The €453m Dutch pension fund of IT company Unisys is thinking to join one of the six general pension funds (APFs) on offer by commercial players in the market.
In its annual report, the scheme’s board said to continue as an independent scheme would be “unrealistic”.
It cited the pension fund’s rapidly declining number of participants – 1,280 pensioners and just 285 active members – as a chief problem.
As a consequence, annual contributions represent a mere 1% of total pension assets, while administration costs per participant are no less than €529.
Because the pension fund must set aside 58% of its liabilities for its pensioners, its defensive investment policy still comes at the expense of pensions accrual for its younger participants.
The scheme also noted that the contract for pensions provision with Unisys was set to expire at the end of 2017.
In its annual report, it said it returned 0.36% on investments, due chiefly to a 3% return on its 30% return portfolio.
It lost, however, 0.63% on its matching portfolio, consisting for the most part of long-term government bonds.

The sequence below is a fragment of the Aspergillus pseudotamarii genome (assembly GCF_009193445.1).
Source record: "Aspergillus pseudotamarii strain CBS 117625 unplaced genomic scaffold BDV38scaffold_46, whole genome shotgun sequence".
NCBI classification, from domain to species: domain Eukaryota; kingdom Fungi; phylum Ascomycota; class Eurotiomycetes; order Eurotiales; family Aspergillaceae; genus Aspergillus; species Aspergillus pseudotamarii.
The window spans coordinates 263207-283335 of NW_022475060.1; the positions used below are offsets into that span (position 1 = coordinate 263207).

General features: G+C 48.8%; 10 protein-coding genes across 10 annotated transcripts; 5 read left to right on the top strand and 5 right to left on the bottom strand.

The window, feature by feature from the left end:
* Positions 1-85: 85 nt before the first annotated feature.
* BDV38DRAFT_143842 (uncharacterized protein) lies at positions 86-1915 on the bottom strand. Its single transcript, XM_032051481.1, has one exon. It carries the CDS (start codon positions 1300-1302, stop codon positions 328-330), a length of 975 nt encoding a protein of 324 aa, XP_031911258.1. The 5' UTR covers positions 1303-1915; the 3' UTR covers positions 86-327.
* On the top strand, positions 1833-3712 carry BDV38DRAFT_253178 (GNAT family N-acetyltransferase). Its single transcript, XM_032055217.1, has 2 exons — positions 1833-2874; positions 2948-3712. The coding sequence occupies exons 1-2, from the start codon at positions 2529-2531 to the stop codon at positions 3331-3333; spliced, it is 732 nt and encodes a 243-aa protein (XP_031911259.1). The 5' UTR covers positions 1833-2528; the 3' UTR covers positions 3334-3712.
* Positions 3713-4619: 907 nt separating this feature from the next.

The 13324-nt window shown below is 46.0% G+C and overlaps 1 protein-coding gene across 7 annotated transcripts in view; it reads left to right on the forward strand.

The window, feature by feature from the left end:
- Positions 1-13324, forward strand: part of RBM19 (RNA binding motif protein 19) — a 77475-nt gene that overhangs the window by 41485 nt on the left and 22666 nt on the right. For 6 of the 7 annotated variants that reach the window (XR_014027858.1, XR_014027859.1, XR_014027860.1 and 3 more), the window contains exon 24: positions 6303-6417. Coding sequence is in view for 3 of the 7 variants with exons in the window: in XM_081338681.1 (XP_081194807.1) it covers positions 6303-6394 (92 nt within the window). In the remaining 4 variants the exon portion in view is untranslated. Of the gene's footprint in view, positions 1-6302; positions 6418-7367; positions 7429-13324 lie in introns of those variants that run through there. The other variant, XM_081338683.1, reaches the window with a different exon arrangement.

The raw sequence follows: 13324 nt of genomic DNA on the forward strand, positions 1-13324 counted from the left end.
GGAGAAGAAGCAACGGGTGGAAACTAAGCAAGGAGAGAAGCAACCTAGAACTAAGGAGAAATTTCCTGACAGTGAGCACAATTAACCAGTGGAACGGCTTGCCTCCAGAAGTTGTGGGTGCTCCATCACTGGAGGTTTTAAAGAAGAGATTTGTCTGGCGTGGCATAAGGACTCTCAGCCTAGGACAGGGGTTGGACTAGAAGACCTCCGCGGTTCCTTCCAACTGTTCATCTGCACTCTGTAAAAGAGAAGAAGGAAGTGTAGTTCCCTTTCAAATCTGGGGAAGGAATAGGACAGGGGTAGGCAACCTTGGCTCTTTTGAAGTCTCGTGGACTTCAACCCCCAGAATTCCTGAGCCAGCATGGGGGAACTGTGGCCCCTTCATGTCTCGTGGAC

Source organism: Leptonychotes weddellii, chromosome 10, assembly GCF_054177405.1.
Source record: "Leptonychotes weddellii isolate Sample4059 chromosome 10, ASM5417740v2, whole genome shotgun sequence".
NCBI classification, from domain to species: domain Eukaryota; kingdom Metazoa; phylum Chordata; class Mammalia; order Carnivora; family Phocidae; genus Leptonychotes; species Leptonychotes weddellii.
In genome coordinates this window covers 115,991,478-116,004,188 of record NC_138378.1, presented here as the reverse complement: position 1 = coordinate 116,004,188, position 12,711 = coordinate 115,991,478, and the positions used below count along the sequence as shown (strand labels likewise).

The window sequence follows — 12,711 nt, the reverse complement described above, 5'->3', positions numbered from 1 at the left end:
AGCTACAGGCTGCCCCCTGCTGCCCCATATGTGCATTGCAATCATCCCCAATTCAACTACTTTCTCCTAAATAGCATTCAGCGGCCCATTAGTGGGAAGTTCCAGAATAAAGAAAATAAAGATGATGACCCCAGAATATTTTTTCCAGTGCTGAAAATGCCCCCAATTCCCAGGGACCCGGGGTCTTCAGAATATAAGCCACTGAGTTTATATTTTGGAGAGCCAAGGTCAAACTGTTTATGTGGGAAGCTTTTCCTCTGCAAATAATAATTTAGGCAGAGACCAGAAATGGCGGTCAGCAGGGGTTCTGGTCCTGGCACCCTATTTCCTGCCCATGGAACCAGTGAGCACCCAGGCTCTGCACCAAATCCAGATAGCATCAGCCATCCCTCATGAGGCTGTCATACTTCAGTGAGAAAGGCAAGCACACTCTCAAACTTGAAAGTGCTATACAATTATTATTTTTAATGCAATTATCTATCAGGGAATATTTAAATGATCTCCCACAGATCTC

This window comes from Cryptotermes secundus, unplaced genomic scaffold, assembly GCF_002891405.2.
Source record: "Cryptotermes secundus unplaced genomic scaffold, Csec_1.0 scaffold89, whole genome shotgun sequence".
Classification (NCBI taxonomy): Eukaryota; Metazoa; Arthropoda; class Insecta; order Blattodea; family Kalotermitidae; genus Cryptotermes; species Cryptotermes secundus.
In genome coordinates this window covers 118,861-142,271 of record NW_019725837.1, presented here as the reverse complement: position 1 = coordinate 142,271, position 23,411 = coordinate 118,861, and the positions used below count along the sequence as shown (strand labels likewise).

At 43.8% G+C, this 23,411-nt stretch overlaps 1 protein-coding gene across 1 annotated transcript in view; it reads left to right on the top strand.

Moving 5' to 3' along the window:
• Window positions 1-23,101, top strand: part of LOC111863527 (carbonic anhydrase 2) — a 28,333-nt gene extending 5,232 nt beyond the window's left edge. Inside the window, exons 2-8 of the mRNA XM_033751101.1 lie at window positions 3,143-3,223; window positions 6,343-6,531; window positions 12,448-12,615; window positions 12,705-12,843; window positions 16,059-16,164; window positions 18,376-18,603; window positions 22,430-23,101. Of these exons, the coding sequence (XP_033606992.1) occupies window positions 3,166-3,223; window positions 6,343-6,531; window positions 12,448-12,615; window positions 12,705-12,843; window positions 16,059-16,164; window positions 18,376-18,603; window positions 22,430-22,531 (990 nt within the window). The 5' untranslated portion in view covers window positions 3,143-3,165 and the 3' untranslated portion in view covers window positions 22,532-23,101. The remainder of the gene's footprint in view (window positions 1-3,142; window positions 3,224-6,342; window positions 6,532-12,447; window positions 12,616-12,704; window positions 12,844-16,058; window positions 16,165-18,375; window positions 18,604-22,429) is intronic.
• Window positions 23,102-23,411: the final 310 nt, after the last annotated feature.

As of the end of June, funding at the Unisys scheme, which granted active participants an indexation of 1.4%, stood at 102.6%.
Last year, the pension fund reduced its interest hedge from 70% to 60%, following its decision to introduce a dynamic cover with a range of 60-75%.
It pointed out that it uses the 20-year interest rate to set its hedging level.
The scheme’s board added that, following an asset-liability management study, it decided against adjusting its investment policy, “as the low funding and low interest rates complicated a proper balancing between the several investment portfolios”.
Last year, the Unisys pension fund invested €20m in residential mortgages at the expense of its holdings in long-term government bonds, and replaced one-third of its US high-yield credit with similar holdings in Europe.
It also increased its stake in infrastructure to 5.5% after deciding that the minimum allocation to any asset class should be at least 5%.